From these examples, it’s clear that niche development is going deeper than before, requiring a focused niche marketing strategy to stay visible to a narrower audience. 

How to Deepen Your Niche Market

Which clients do you already serve in an industry? Can you grow a deeper niche for which you are better known than any competitor? Can the niche expand nationally?

You have to discern if the niche is sustainable as a growth industry, the level of competition and the potential to gain a significant portion of the market without being the lowest cost provider. Market research goes a long way toward defining your true niches. 

For AEC clients, we have done market research for specific cities as well as for subspecialties that range from senior housing to urban redevelopment. Check out our range of research capabilities.

If you don’t yet have a niche or if your firm is small, you can still develop a narrower niche within an industry. One professional services firm exploring new opportunities in manufacturing started to focus just on software developers because of the number of those firms in its region and the fact that no other comparable firms served them. It had a few clients and knowledgeable staff and was able to grow the niche through referrals and strategic marketing.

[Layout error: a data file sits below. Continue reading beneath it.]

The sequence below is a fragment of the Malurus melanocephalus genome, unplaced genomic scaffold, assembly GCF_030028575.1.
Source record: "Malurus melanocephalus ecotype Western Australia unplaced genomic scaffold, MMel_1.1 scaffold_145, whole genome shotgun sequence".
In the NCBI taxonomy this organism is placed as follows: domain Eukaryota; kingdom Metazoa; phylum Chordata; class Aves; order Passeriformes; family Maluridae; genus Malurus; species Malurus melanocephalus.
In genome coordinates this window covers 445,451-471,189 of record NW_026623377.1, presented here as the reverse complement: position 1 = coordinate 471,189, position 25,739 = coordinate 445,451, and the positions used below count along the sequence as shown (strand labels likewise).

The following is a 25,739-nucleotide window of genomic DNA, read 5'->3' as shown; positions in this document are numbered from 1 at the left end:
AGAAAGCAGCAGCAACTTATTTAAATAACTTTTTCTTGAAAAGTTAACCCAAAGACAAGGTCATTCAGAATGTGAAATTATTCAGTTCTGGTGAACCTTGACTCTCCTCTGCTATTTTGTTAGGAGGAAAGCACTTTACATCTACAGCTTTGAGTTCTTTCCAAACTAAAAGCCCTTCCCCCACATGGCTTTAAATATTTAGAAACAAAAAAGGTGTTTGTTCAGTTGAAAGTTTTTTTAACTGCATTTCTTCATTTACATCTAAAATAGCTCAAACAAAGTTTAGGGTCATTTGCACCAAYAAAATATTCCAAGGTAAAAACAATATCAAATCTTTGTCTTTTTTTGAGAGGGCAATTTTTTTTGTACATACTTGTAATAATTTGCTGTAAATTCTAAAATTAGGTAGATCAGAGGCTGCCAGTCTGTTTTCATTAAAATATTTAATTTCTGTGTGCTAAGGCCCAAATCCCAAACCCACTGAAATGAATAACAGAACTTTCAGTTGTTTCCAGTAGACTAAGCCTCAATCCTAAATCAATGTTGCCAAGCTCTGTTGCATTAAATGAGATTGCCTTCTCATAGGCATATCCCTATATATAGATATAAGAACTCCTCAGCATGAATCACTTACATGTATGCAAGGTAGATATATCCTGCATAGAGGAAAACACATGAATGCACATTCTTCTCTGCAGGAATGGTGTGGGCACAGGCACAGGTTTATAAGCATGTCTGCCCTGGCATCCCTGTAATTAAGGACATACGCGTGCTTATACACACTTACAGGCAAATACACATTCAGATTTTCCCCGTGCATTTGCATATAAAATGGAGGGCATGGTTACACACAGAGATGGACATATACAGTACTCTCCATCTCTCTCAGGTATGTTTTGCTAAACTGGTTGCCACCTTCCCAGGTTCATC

Create a Firm Within a Firm

Speaking of your niche team, select someone as the lead or spokesperson who has the respect of other partners and can facilitate niche objectives. Organize the team like a company within a company. Build in administrative and marketing support, job descriptions, a budget, and incentives for participation. 

Ideally, you want a mix of established and new staff on the team to fuel ideas and momentum. Without this organization and commitment to growth, team members can be pulled in other directions — lacking time for focused business development and niche client services expansion. 

Choose Your Messages

Work with the niche team to identify its value proposition. Why do you service the clients exceptionally well? Why is your experience important to their everyday business? Decide what sets your firm apart in this area and what values and expectations you want people to associate with your team.